|Numéro de publication||US4809803 A|
|Type de publication||Octroi|
|Numéro de demande||US 07/034,651|
|Date de publication||7 mars 1989|
|Date de dépôt||6 avr. 1987|
|Date de priorité||6 avr. 1987|
|État de paiement des frais||Payé|
|Numéro de publication||034651, 07034651, US 4809803 A, US 4809803A, US-A-4809803, US4809803 A, US4809803A|
|Inventeurs||Charles J. Ahern, Bohdan W. Fedorowycz, Martin J. Neumeyer|
|Cessionnaire d'origine||General Dynamics-Land Systems|
|Exporter la citation||BiBTeX, EndNote, RefMan|
|Citations de brevets (8), Référencé par (87), Classifications (22), Événements juridiques (6)|
|Liens externes: USPTO, Cession USPTO, Espacenet|
This invention relates to electrical drive systems and vehicles for use therewith and, in particular, to electrical drive systems and vehicles for use therewith wherein the various components of the drive system are controlled from an electronic control unit responsive to operator-generated input signals and feedback signals indicating the condition of the various components of the drive system.
The U.S. military has a continuing interest in wheeled armored vehicles. A comparison of wheeled and tracked vehicles reveals a major difference in silhouettes. As can be readily appreciated, a low silhouette offers many advantages in combat. The major contributing factors to this difference in silhouette are the automotive-type drive train and steering mechanisms used in conventional wheeled armored vehicles. Hydraulic and electrical drive systems potentially allow configurations competitive with silhouettes of tracked vehicles.
To achieve this advantage of a hydraulic or electrical drive system, the wheel drive motor should be located as near as possible to the wheels. In the case of hydraulic drive systems, this requires much piping, hydraulic rotating joints, and complex road arms. Steering wheels become a very difficult hydraulic problem. A speed range of 3 to 60 mph is difficult to achieve when 60% grade torque is required at the low end and highway conditions at the upper end. The components become very large and efficiency is low. Weight of pumps, fluids, control valves, piping and cooling also appears to be excessive. Controls for a 6×6 hydraulic system are quite involved. Cold weather (-45° F.) start up of a hydraulic system is time consuming. Reaction time to full power from idle is not fast. Momentary overloads, as might be required for evasive action, are not available with hydraulics because of pressure limitations. Consequently, there appears to be little advantage in pursuing the hydraulics drive train approach for a modern combat vehicle.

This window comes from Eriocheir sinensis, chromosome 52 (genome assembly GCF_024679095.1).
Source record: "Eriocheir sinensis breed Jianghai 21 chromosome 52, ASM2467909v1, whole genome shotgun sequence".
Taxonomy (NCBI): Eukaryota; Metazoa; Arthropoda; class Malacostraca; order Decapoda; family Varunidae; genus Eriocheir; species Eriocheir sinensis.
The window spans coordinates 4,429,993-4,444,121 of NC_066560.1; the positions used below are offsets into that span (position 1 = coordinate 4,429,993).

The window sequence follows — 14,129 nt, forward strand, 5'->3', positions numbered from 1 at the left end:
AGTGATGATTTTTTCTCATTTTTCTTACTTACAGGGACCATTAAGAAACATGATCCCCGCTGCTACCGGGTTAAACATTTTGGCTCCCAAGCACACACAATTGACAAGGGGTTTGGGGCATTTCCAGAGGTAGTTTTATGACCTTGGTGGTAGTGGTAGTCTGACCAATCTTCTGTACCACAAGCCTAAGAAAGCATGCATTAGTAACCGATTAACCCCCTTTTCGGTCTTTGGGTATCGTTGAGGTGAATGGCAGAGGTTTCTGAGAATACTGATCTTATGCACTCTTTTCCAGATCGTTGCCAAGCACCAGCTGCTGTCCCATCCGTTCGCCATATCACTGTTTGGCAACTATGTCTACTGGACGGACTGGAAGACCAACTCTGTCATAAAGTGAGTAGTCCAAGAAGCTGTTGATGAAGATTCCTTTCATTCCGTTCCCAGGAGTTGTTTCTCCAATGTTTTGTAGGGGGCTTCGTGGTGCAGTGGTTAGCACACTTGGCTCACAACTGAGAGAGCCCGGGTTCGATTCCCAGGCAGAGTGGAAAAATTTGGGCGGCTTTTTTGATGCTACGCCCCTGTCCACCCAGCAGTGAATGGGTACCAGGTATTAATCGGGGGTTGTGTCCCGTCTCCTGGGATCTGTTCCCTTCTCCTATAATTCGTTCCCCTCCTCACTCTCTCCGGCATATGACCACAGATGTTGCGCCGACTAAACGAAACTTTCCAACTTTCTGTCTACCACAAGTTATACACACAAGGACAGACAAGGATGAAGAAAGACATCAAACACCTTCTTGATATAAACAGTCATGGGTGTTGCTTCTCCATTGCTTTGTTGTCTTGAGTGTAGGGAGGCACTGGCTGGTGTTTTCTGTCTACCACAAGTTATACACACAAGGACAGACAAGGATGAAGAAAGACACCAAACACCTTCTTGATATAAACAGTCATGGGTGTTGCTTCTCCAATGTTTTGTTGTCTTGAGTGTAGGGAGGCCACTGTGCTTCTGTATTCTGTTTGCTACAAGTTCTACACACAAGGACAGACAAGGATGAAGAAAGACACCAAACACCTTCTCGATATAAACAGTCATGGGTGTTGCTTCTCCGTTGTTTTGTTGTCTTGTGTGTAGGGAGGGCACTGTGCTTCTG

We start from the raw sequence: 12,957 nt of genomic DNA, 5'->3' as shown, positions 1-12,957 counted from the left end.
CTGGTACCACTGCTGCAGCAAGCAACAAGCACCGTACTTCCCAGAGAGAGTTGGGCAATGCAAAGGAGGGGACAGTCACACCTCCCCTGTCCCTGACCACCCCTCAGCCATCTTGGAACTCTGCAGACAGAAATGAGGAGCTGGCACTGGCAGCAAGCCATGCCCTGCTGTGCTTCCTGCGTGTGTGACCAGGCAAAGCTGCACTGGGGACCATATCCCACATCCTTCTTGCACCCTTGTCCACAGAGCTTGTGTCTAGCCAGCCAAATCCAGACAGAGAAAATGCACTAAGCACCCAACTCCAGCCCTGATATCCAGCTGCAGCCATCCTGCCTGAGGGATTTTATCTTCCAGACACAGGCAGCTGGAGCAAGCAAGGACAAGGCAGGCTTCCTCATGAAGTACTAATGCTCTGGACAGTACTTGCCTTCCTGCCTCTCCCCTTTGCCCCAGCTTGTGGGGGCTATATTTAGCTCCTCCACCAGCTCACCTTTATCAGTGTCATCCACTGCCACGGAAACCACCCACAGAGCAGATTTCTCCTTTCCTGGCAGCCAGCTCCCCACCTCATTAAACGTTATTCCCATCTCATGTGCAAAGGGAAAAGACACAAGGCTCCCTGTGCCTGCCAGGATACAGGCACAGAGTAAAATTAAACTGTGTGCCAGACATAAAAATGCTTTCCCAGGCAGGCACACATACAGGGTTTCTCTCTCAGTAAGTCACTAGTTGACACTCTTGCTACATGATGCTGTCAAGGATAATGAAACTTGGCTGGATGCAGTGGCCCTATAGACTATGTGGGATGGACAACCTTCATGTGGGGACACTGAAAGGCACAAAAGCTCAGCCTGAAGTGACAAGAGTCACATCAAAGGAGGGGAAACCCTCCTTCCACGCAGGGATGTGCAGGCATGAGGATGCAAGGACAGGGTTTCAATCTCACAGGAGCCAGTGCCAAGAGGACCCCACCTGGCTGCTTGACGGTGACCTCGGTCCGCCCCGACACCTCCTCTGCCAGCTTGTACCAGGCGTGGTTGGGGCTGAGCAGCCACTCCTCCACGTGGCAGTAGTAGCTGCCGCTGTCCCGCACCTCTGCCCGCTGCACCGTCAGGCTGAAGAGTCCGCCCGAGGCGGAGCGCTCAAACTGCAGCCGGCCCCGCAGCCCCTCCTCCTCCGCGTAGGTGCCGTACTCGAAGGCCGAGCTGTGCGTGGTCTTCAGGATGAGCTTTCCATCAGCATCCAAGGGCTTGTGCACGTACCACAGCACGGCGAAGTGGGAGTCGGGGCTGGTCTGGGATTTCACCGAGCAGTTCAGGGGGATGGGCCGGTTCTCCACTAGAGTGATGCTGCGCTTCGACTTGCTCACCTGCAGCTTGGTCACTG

The state of the art in electric motors and their controls reveals a maturing technology in speed and torque control. There are a wide variety of types of electric drive motors, each with its own advantages and disadvantages. One of the most common types of drive motors is a stepper motor. This motor provides open loop position and velocity control. They are relatively low in cost and they interface easily with electronic drive circuits. Recent developments in control systems have permitted each stepper motor "step" to be divided into many incremental microsteps. As many as 10,000 or more microsteps per revolution can be obtained. Motor magnetic stiffness, however, is lower at these microstepping positions. Typically, stepper motors are run in an open loop configuration. In this mode they are underdamped systems and are prone to vibration, which can be damped either mechanically or through application of closed loop control algorithms. Power-to-weight ratios are lower for stepper motors than for other types of electric motors.
The permanent-magnet, direct-current, brush-commutated motor is widely available and comes in many different types and configurations. The lowest-cost permanent magnet motors are the ceramic (ferrite) magnet motors. Motors with alnico magnets have a higher energy product and produce higher motor constants than equivalent sized motors with ceramic magnets. (Motor constant is defined as torque produced divided by the square root of power consumed.) Rare-earth (samarium-cobalt) motors have the highest energy product magnets, and, in general, produce the largest peak torques because they can accept large currents without demagnetizing. However, these larger currents cause increased brush wear and more rapid motor heating.
Another subset of DC permanent-magnet brush motors are ironless rotor motors. Typicallly, these motors have rotors made of copper conductors enclosed in epoxy glass cup or disk rotor structures. The advantages of these motors include low inertia and negligible inductance, which reduces arcing, extends brush life, and results in short electrical and mechanical time constants. Because these motors have no iron in the rotor they have very little residual magnetism and consequently very low cogging torques. Disk-type motors have several advantages. They have short overall lengths, and because their rotors have many commutation segments they produce a smooth output with low torque ripple. A disadvantage of ironless armature motors is that they have a low thermal capacity due to low mass and limited thermal paths to their case. As a result, they have rigid duty cycle limitations or require forced-air cooling when driven at high-torque levels.